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All tag results for lisa defazio

Ruby Rose Goes HAM On A Bodyshaming Dietician!

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Even though she played a fictional inmate in Orange Is the New Black, you don't want to mess with Ruby Rose IRL!

Recently, Los Angeles-based dietician Lisa DeFazio spoke to NW magazine, criticizing the Australian actress' frame, and even estimated her weight as 44 kilos (97 pounds).

Related: Ruby Rose Shines Bright!

The nutritionist told the publication:

"Her family and management team need to encourage her to gain some weight before it's too late."

On Sunday, the Pitch Perfect 3 star shot back at DeFazio, and SLAMMED her "irresponsible" comments. The 31-year-old wrote:

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Farmed Or Wild Caught Fish: Find Out Which Is Better For You!

Filed under: FoodAdviceLisa DeFazio

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When shopping for either fresh or frozen fish, do you consider how they were raised? Well, here's an eye opener. Farmed fish have the potential to cause cancer and have lesser nutritional benefits than those caught in the wild. Here are many reasons why you should start reading labels before baking or barbequing your next filleted fish:


- Farmed crustaceans, fish, mollusks and aquatic plants are given antibiotics , exposed to more concentrated pesticides and at times given unhealthy salmon-colored dyes.

- Aquafarming, also known as Aquaculture, is a method whereby freshwater and saltwater populations of aquatic organisms (a.k.a. fish, etc.) are raised under controlled conditions, contrasted with commercial fishing, whereby wild fish are harvested.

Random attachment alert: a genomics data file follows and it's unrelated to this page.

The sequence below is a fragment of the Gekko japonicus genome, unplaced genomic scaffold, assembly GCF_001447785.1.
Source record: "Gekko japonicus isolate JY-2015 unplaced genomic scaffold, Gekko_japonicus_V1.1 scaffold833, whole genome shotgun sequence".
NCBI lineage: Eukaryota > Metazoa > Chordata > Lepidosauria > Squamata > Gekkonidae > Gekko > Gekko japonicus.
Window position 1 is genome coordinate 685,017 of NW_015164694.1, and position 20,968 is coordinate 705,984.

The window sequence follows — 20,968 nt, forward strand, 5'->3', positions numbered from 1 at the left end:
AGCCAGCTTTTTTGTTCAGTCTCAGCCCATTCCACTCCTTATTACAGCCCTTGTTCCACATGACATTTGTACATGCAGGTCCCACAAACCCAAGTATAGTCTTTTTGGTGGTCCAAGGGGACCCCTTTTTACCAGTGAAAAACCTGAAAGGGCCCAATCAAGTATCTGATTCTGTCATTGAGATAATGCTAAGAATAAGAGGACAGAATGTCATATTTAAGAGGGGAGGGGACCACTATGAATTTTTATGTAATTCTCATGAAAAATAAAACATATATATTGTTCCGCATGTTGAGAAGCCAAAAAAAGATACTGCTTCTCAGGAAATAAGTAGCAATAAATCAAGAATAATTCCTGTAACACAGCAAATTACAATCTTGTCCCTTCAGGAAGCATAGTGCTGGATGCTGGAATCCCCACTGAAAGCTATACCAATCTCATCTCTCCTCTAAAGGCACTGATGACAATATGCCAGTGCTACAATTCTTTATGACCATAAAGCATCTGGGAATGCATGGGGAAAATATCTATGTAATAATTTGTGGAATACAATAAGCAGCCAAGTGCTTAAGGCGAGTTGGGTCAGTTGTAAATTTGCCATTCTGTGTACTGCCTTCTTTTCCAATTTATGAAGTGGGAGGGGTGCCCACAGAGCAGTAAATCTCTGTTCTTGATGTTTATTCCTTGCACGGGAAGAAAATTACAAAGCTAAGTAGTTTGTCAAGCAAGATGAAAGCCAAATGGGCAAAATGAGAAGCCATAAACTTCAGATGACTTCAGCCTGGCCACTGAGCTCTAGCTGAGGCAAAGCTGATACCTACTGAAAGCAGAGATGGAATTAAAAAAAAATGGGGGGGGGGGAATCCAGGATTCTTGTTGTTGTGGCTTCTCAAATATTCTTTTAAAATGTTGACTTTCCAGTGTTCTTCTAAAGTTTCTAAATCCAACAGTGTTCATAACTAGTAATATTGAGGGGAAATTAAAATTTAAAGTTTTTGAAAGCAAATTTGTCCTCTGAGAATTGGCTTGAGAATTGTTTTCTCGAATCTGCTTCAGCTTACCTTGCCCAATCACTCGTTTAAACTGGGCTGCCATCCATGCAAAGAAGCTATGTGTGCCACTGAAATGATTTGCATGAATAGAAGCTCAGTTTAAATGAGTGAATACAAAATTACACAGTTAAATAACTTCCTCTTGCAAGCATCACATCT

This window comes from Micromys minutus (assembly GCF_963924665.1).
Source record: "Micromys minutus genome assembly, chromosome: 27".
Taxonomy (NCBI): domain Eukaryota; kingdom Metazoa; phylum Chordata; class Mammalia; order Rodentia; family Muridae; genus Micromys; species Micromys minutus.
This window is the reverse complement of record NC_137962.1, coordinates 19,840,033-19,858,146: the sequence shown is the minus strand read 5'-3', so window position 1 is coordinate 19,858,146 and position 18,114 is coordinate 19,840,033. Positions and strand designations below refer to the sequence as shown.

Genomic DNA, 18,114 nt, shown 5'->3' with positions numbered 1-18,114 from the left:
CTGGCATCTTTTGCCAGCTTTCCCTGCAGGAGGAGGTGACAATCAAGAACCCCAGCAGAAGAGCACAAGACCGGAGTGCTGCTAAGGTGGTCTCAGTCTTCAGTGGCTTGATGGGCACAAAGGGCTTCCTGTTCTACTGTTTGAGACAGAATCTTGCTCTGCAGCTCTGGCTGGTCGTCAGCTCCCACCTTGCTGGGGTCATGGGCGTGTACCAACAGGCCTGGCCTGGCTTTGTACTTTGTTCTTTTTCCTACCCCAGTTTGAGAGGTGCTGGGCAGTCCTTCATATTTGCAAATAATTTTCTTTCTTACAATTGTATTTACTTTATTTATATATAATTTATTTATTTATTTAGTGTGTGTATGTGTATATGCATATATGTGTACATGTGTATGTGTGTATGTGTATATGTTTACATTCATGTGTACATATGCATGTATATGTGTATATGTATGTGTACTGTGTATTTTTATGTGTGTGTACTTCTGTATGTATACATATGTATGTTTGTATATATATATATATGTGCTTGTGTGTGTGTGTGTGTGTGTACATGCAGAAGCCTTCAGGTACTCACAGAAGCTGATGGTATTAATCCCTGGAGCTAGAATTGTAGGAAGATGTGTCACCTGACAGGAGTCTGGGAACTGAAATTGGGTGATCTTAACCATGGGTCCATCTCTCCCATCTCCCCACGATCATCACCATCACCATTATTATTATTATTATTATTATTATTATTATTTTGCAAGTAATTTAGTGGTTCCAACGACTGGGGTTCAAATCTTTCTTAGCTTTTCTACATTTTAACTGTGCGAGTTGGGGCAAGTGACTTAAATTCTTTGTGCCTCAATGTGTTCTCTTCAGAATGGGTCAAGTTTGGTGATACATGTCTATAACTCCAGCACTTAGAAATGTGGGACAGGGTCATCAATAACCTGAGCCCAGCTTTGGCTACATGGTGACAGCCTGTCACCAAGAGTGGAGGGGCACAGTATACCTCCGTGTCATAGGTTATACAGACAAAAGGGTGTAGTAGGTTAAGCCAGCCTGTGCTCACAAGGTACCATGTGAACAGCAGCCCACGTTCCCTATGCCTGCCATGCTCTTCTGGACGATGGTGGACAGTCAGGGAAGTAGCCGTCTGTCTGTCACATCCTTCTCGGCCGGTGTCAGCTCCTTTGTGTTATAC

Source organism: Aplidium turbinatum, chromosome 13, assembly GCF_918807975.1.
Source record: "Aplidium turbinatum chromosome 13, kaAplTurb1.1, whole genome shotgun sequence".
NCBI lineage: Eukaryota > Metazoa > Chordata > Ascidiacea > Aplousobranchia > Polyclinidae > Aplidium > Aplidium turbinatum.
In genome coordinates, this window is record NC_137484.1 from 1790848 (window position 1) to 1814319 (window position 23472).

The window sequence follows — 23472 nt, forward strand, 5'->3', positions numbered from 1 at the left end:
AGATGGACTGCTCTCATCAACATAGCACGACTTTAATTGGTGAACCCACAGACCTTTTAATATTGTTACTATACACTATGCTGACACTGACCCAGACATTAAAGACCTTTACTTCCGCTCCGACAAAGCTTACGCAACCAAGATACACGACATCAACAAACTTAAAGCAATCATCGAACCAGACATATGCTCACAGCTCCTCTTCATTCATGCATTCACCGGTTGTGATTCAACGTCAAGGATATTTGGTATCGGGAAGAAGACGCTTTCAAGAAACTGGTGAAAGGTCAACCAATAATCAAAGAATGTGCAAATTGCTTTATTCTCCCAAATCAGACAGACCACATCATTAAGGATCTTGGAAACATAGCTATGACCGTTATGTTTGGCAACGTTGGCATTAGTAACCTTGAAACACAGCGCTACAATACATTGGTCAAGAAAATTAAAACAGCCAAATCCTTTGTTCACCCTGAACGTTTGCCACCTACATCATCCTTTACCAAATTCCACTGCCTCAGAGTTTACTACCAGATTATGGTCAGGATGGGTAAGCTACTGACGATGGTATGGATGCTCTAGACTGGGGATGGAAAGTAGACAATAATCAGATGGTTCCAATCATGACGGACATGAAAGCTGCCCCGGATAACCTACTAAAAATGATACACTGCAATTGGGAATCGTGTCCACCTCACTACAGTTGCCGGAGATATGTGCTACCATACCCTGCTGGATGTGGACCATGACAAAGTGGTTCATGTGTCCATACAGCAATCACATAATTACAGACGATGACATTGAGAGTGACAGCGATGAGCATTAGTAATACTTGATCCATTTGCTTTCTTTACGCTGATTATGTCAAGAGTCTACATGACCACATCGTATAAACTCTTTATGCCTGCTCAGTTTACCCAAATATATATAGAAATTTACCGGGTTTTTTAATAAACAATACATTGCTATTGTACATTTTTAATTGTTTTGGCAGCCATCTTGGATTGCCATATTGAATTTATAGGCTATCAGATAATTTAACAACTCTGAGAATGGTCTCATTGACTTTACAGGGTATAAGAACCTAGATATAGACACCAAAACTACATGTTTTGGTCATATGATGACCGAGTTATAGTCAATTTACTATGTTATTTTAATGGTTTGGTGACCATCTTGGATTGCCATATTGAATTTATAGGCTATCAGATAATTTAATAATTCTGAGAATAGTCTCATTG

- Aquafarming is not eco-friendly and has a negative impact on wild salmon. Research shows that sea lice from farms kill about 95 % of young wild salmon who migrate past them.

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You Should Eat Nuts EVERY Day!

Filed under: FoodHealthLisa DeFazio

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Nuts are everywhere! They are in the headlines, in traffic and on the shelves of grocery stores. But the kinds of nuts I will be talking about are packed with antioxidants, energy, minerals, protein, vitamins and many omega-3 fatty acids. A handful of nuts are also tasty and can add crunch to other dishes.

Here are just a few of their nutritional benefits:

· Nuts are an excellent source of monounsaturated-fatty acids (MUF)—such as oleic and palmitoleic acids,which lower LDL or the bad cholesterol and increase HDL or good cholesterol. Studies suggest that a Mediterranean diet rich in MUF will help prevent strokes and coronary artery diseases.

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Vegan Diet Myths Exposed!

Filed under: FoodHealthAdviceLisa DeFazio

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There are many myths and numerous half truths about what happens to your health when you remove eggs, dairy, poultry, fish and meat from your meals. This is why many individuals fail to explore how going vegan may be beneficial. For these reasons, I would like to expose five common myths about vegan diets:

Myth #1: You will feel weak and unhealthy when you begin a vegan diet.

Fact: No matter what your diet is, your body will still produce harmful compounds which are readily neutralized and excreted. Our kidneys, liver and other organs work for both vegans and meat eaters. Thus, after going vegan—you will feel fine when beginning to process and excrete toxic compounds, providing you are eating a well-balanced diet based on whole plant foods.